NSA Surveillance Reform: “No” Votes in U.S. Senate

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On November 18, 2014, the U.S. Senate failed to act on legislation that would have reduced the domestic surveillance ability of the National Security Agency.

The surveillance reform bill, which passed the U.S. House of Representatives in May and was supported by an overwhelming majority of Americans, would have ended the current practice of gathering metadata from millions of American telephone subscribers. The bill would have also ended the government’s secret process of getting foreign intelligence surveillance court orders by appointing a special privacy advocate and making significant court orders public (neither of which are currently an option).

Computer monitors inside the NSA's Threat Operations Center. [Public domain image]
Computer monitors inside the NSA’s Threat Operations Center. [Public domain image]
The bill was lauded as a step forward in protecting the civil liberties of ordinary, law abiding Americans while defending American interests from foreign threats. It received support from the Obama administration and major tech companies — including Google, Apple and Yahoo.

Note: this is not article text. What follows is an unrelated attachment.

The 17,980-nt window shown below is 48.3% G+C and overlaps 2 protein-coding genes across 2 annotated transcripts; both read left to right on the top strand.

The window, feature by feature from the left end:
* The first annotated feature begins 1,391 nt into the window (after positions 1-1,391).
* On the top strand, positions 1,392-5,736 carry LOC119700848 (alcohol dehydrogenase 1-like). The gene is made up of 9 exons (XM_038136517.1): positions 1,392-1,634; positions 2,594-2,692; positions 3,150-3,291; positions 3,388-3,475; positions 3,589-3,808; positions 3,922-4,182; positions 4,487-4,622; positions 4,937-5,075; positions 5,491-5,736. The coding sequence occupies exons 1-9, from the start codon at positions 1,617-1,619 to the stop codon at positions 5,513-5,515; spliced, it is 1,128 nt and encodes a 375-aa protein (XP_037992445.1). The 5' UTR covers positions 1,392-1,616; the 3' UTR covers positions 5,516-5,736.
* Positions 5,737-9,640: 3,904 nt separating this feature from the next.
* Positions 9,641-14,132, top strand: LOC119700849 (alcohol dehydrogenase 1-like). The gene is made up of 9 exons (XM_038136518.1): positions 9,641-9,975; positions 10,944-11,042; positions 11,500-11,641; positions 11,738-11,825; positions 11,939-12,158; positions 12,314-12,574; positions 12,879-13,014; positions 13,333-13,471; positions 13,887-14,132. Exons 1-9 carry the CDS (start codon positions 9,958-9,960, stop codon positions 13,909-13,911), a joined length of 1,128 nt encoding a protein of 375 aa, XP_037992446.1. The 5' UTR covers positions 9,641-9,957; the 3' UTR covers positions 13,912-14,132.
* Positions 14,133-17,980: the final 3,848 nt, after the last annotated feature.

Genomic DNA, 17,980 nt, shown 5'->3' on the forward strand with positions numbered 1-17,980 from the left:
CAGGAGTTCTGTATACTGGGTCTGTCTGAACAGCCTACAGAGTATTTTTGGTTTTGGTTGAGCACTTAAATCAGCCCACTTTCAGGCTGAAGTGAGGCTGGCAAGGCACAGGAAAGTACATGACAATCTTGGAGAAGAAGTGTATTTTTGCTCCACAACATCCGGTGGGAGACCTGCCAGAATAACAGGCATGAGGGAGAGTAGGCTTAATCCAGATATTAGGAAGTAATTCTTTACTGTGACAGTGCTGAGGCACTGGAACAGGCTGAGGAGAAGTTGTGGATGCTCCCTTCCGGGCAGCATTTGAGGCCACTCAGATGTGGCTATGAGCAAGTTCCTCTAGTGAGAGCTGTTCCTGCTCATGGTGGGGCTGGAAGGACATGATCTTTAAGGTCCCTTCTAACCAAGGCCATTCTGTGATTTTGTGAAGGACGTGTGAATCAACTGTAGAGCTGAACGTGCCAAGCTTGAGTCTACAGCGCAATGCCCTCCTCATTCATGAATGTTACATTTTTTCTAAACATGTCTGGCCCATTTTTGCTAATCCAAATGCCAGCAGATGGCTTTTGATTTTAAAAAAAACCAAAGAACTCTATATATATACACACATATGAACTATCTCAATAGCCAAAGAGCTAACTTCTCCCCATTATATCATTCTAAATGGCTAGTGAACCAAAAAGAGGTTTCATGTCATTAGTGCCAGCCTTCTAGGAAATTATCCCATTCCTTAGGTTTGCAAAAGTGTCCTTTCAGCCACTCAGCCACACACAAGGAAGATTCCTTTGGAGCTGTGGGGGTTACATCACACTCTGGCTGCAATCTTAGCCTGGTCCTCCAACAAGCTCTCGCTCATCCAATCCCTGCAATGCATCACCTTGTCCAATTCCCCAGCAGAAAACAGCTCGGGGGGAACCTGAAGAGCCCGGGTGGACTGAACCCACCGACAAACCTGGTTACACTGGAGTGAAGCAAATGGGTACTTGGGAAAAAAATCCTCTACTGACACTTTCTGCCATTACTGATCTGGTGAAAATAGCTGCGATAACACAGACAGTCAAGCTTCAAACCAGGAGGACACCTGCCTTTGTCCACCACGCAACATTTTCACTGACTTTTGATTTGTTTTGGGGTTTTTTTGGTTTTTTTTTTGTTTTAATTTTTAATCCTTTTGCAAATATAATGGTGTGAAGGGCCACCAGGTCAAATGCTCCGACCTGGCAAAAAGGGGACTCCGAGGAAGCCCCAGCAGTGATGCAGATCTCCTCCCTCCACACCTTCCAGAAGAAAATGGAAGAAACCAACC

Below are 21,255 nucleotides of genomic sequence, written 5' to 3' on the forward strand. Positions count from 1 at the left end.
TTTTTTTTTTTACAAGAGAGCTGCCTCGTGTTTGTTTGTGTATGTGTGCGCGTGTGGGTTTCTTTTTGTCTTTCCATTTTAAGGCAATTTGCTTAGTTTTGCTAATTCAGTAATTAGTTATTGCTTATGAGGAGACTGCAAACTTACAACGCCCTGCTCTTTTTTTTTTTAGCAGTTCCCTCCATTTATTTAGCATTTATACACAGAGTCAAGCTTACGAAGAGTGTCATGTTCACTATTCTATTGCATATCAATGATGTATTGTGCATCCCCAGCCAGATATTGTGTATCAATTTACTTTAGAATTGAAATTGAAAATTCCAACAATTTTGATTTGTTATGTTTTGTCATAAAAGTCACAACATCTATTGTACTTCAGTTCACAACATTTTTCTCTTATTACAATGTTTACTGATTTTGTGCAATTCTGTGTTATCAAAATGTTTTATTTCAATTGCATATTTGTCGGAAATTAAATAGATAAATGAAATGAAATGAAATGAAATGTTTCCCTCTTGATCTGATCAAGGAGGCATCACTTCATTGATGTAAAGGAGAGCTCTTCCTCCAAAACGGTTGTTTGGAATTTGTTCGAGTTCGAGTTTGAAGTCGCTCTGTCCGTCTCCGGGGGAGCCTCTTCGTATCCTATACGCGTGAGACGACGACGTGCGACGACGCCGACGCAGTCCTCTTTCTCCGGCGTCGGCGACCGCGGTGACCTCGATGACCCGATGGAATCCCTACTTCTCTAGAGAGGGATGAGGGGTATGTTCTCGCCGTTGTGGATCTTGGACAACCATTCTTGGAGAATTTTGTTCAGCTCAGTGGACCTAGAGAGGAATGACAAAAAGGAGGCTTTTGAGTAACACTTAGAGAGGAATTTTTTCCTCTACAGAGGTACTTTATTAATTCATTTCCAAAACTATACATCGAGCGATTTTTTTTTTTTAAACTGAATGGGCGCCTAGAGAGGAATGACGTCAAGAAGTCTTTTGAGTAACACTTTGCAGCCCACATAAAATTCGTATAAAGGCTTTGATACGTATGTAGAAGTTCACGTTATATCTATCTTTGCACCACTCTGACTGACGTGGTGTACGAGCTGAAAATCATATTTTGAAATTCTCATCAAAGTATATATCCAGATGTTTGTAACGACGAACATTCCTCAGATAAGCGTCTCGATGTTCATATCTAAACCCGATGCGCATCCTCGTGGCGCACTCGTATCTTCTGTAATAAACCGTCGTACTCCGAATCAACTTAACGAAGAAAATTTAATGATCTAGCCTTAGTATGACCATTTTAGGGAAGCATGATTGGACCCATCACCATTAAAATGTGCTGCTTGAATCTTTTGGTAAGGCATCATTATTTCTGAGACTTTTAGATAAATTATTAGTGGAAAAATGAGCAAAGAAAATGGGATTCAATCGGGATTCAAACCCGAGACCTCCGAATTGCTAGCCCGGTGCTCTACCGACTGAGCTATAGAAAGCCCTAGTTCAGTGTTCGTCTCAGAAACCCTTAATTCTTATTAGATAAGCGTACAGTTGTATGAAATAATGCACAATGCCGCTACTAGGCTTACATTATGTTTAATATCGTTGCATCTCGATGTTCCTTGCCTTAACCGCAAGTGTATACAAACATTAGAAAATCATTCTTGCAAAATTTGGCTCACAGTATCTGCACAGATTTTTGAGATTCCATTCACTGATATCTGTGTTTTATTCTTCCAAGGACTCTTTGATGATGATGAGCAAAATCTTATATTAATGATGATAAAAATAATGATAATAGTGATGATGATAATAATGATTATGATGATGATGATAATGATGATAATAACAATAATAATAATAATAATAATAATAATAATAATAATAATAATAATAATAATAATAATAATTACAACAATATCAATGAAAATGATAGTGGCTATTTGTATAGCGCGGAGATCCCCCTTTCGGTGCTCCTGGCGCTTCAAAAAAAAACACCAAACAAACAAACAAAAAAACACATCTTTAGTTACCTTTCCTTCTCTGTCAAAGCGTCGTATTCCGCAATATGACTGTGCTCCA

Privacy advocates asserted the bulk collection of American phone records, which had been procedural for almost a decade and continues today, had done very little to thwart foreign terrorism threats and attacks. Earlier claims that the programs helped to prevent more than 50 attacks were rebuked last December when a panel assembled by the White House found that the program was not essential to preventing terrorism (and, in fact, had never done so).

More than a year and a half after the clandestine domestic surveillance programs were exposed by whistleblower Edward Snowden, the U.S. Senate chose to block the progression of the only domestic surveillance reform legislation presented before it.

What follows is a list of the 42 elected officials who voted against moving forward on significant domestic surveillance reform, along with their social media handles and a link to send them a message on Twitter.

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[ Roll call source: U.S. Senate website ]